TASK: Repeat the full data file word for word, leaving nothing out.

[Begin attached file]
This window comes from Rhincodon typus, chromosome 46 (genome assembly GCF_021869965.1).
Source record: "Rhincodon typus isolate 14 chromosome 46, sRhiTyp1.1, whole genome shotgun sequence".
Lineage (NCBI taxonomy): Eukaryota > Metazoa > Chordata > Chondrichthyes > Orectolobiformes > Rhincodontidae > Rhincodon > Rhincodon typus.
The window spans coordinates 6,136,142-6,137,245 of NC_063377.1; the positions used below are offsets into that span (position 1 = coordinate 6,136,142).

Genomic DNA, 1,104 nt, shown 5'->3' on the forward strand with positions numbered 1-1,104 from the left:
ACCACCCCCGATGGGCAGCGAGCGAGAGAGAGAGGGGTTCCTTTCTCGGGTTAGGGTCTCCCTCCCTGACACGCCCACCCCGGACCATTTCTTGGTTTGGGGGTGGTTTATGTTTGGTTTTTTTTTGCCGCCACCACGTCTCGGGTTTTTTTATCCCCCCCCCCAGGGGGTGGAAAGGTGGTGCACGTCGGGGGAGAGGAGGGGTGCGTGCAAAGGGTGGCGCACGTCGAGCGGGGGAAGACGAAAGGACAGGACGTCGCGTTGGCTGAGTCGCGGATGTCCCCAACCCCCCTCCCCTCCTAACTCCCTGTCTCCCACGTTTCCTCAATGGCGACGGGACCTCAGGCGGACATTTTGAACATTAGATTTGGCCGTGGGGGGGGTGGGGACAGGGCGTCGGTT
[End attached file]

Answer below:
This window comes from Rhincodon typus, chromosome 46 (genome assembly GCF_021869965.1).
Source record: "Rhincodon typus isolate 14 chromosome 46, sRhiTyp1.1, whole genome shotgun sequence".
Lineage (NCBI taxonomy): Eukaryota > Metazoa > Chordata > Chondrichthyes > Orectolobiformes > Rhincodontidae > Rhincodon > Rhincodon typus.
The window spans coordinates 6,136,142-6,137,245 of NC_063377.1; the positions used below are offsets into that span (position 1 = coordinate 6,136,142).

Genomic DNA, 1,104 nt, shown 5'->3' on the forward strand with positions numbered 1-1,104 from the left:
ACCACCCCCGATGGGCAGCGAGCGAGAGAGAGAGGGGTTCCTTTCTCGGGTTAGGGTCTCCCTCCCTGACACGCCCACCCCGGACCATTTCTTGGTTTGGGGGTGGTTTATGTTTGGTTTTTTTTTGCCGCCACCACGTCTCGGGTTTTTTTATCCCCCCCCCCAGGGGGTGGAAAGGTGGTGCACGTCGGGGGAGAGGAGGGGTGCGTGCAAAGGGTGGCGCACGTCGAGCGGGGGAAGACGAAAGGACAGGACGTCGCGTTGGCTGAGTCGCGGATGTCCCCAACCCCCCTCCCCTCCTAACTCCCTGTCTCCCACGTTTCCTCAATGGCGACGGGACCTCAGGCGGACATTTTGAACATTAGATTTGGCCGTGGGGGGGGTGGGGACAGGGCGTCGGTT